Togo imports an estimated 500,000 tonnes of e-waste a year, some of it can be a health hazard, but it also inspires local innovators and provides jobs.
It looks like a spider and it moves like one, but this robot creature cannot just be dismissed as a toy.
It is also a symbol of the digital revolution brewing in one of West Africa’s smallest countries.
“I made this from a [discarded] 3D printer,” Ousia Foli-Bebe says, pointing as his robotic arachnid.
“The plastic retrieved from the printer became the arms and legs. And I made a 3D printer as well from e-waste. I actually learned how to make the printer from the internet,” he adds.
Mr Foli-Bebe takes the robot spider into schools hoping to interest the students in science and recycling.
“My hope is to make a science kit so that they can begin to make their own things and solve the problems of this community,” the inventor says.
His Ecotec lab is situated in Amadanhome on the outskirts of Togo’s capital, Lomé.
It is a modest space, with a blackboard dominating one wall and a 3D printer next to the opposite wall.
- E-waste refers to all items of electrical and electronic equipment (EEE) discarded by its owner as waste.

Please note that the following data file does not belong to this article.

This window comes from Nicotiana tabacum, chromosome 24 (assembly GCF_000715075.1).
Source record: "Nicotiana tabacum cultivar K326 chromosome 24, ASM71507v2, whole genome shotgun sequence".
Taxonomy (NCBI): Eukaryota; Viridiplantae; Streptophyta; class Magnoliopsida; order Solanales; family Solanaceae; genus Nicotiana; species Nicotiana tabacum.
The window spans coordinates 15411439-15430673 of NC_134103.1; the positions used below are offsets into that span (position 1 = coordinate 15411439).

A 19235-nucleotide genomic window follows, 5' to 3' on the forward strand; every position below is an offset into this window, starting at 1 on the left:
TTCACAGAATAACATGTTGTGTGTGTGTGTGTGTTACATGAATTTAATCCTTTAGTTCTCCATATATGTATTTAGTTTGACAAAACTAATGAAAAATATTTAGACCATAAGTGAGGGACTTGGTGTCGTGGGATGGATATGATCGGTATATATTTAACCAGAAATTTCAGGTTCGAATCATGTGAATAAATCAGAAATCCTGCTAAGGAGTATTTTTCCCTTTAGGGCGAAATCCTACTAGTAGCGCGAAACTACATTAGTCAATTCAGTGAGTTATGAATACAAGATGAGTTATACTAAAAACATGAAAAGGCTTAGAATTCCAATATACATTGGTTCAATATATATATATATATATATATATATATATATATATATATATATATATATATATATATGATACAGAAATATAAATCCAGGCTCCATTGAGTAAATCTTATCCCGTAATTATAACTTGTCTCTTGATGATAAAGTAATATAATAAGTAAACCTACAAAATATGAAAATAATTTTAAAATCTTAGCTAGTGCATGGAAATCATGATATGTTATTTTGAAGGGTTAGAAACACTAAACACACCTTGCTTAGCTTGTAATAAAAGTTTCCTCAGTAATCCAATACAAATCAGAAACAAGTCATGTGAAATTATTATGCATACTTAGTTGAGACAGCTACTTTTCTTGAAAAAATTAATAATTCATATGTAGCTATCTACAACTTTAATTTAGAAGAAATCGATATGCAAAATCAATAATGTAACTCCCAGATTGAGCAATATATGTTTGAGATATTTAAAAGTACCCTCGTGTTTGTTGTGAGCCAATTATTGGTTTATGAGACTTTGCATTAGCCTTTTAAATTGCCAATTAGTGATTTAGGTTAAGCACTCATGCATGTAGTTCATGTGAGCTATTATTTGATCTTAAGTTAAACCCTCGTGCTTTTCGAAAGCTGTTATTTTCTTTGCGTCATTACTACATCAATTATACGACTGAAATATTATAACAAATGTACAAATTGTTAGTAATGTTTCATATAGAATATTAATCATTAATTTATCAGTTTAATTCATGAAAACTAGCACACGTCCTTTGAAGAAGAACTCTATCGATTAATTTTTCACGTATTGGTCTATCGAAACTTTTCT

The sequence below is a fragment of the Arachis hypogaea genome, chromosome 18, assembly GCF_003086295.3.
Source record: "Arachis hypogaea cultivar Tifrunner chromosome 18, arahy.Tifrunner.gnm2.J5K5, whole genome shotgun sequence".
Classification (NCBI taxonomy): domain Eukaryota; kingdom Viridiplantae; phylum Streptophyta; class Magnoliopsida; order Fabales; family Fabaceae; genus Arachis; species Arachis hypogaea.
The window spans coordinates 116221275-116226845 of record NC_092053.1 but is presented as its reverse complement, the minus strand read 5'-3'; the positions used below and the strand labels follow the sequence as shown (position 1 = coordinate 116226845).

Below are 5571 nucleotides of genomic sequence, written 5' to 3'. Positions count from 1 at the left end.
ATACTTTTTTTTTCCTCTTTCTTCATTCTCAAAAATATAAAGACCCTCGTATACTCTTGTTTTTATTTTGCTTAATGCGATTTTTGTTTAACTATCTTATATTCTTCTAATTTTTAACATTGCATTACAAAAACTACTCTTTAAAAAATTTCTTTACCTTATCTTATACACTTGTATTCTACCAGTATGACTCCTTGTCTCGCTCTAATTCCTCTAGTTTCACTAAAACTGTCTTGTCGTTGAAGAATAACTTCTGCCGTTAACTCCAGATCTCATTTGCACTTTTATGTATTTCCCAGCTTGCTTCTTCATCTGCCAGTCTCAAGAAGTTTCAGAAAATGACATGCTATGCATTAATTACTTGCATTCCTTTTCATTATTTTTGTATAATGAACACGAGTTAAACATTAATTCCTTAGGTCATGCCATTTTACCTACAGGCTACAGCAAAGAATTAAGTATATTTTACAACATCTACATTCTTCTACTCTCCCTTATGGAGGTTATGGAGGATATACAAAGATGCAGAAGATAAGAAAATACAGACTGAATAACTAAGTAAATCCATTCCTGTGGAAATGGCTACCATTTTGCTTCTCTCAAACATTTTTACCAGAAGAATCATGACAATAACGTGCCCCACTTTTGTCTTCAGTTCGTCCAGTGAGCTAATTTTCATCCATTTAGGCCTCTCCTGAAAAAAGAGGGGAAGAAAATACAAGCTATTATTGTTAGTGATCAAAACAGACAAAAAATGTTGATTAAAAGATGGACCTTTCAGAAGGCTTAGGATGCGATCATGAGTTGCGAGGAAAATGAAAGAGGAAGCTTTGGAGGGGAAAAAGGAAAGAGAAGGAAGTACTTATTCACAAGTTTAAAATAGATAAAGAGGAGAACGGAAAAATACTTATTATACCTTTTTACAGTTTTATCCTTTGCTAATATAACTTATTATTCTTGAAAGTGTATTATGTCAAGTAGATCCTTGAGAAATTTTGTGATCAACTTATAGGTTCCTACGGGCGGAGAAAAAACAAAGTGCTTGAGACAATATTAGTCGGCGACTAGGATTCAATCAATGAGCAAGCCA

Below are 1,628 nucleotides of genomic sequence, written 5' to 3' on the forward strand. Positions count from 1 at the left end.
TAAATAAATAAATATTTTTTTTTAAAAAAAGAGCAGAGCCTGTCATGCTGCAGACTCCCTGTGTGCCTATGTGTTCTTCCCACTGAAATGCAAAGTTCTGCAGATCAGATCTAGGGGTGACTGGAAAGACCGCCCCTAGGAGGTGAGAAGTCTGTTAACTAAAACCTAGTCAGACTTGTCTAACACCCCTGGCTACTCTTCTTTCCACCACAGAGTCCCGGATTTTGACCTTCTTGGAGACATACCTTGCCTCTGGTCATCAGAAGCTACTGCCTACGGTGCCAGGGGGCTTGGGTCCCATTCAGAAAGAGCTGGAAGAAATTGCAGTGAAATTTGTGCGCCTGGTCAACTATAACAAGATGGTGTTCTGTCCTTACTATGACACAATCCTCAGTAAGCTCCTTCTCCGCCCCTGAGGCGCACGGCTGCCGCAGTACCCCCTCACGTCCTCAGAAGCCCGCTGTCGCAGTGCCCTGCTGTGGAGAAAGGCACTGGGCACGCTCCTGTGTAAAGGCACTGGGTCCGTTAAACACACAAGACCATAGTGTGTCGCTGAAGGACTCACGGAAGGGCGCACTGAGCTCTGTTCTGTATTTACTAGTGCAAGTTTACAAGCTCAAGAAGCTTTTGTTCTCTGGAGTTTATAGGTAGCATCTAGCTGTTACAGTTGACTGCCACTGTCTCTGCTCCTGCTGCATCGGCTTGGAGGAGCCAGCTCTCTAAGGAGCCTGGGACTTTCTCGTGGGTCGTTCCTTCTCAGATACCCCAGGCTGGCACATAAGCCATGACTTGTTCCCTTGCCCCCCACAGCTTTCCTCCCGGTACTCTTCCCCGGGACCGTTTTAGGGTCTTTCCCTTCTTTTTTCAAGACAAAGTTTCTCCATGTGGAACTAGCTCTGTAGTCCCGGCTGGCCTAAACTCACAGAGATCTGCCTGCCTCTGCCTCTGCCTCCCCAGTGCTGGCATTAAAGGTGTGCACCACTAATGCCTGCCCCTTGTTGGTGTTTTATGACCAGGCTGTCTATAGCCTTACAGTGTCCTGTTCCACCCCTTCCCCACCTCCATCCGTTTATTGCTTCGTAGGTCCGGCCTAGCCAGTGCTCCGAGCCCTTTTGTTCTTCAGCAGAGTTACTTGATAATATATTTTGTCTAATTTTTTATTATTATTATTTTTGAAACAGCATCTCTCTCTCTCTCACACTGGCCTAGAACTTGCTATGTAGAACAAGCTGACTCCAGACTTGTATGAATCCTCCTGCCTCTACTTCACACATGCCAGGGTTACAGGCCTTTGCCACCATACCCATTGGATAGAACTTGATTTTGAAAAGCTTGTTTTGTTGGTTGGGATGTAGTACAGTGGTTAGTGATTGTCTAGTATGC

- In 2016, 44 million tonnes of e-waste was generated globally.
- Only 20% of this was recycled.
- By 2021 this is expected to rise to 52.2 million tonnes.
Source: The Global E-waste Monitor 2017
The 29-year-old is one of a growing number of young entrepreneurs who see all the e-waste imported by Togo as an opportunity.
Local environmental body E-Waste Centre estimates that 500,000 tonnes come into the country every year.
Outside his lab is a motley collection of old televisions and other used electronic goods spread over a tennis-court-sized dumpsite.
Conveniently, Mr Foli-Bebe shares the site with an e-waste recycler, giving easy access to parts for his inventions.
He admits he has learned a lot about recycling from others such as Gnikou Afate, who is credited with having made the first 3D printer in Togo.
So impressive was Mr Afate’s homemade printer that it took first place at the Barcelona Fabrication Technology conference in 2015.
The soft-spoken 39-year-old innovator, who previously used to collaborate with another technology hub called Woelab, one of the best in town, recently started his own lab and operates out of a small workspace next to his house.
The new ‘goldmine’
“At first, electronic waste was a plague – that’s how we used to describe it,” Mr Afate says.
“Our streets were littered with old computer bodies rotting away. But today that problem has turned into an opportunity. E-waste could be described as a goldmine.”
Only 41 countries in the world, , most of them European, collect statistics on e-waste, according to The Global E-waste Monitor report.
In 2016 people around the world generated about 44 million tonnes of electronic waste, the report said.
Old mobile phones, laptops, TVs and generators jammed inside vans and lorries form part of what comes through Lomé’s port.